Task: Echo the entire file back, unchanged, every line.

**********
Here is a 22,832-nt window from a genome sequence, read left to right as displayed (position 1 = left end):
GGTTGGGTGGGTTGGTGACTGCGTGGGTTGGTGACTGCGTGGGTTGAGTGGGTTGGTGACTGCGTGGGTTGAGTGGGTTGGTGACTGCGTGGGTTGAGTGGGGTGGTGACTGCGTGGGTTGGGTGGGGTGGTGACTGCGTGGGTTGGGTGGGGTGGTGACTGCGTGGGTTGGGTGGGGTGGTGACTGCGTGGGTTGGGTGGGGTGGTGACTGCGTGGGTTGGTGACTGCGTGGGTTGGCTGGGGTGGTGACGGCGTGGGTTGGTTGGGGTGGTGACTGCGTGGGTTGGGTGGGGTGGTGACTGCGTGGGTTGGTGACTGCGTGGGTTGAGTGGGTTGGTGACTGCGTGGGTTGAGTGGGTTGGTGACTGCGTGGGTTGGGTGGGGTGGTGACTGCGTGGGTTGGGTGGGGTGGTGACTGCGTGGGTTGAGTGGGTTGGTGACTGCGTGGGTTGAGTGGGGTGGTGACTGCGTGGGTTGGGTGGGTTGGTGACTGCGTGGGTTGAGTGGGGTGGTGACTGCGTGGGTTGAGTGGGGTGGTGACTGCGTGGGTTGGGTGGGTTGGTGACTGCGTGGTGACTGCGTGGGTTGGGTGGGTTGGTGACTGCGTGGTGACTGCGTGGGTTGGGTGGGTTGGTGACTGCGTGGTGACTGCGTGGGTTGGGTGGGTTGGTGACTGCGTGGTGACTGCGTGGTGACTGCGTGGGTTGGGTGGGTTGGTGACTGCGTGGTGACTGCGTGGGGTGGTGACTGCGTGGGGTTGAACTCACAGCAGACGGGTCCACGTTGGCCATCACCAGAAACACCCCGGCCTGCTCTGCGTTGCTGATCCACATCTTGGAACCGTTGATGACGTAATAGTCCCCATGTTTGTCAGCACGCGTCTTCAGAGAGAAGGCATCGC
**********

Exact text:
Here is a 22,832-nt window from a genome sequence, read left to right as displayed (position 1 = left end):
GGTTGGGTGGGTTGGTGACTGCGTGGGTTGGTGACTGCGTGGGTTGAGTGGGTTGGTGACTGCGTGGGTTGAGTGGGTTGGTGACTGCGTGGGTTGAGTGGGGTGGTGACTGCGTGGGTTGGGTGGGGTGGTGACTGCGTGGGTTGGGTGGGGTGGTGACTGCGTGGGTTGGGTGGGGTGGTGACTGCGTGGGTTGGGTGGGGTGGTGACTGCGTGGGTTGGTGACTGCGTGGGTTGGCTGGGGTGGTGACGGCGTGGGTTGGTTGGGGTGGTGACTGCGTGGGTTGGGTGGGGTGGTGACTGCGTGGGTTGGTGACTGCGTGGGTTGAGTGGGTTGGTGACTGCGTGGGTTGAGTGGGTTGGTGACTGCGTGGGTTGGGTGGGGTGGTGACTGCGTGGGTTGGGTGGGGTGGTGACTGCGTGGGTTGAGTGGGTTGGTGACTGCGTGGGTTGAGTGGGGTGGTGACTGCGTGGGTTGGGTGGGTTGGTGACTGCGTGGGTTGAGTGGGGTGGTGACTGCGTGGGTTGAGTGGGGTGGTGACTGCGTGGGTTGGGTGGGTTGGTGACTGCGTGGTGACTGCGTGGGTTGGGTGGGTTGGTGACTGCGTGGTGACTGCGTGGGTTGGGTGGGTTGGTGACTGCGTGGTGACTGCGTGGGTTGGGTGGGTTGGTGACTGCGTGGTGACTGCGTGGTGACTGCGTGGGTTGGGTGGGTTGGTGACTGCGTGGTGACTGCGTGGGGTGGTGACTGCGTGGGGTTGAACTCACAGCAGACGGGTCCACGTTGGCCATCACCAGAAACACCCCGGCCTGCTCTGCGTTGCTGATCCACATCTTGGAACCGTTGATGACGTAATAGTCCCCATGTTTGTCAGCACGCGTCTTCAGAGAGAAGGCATCGC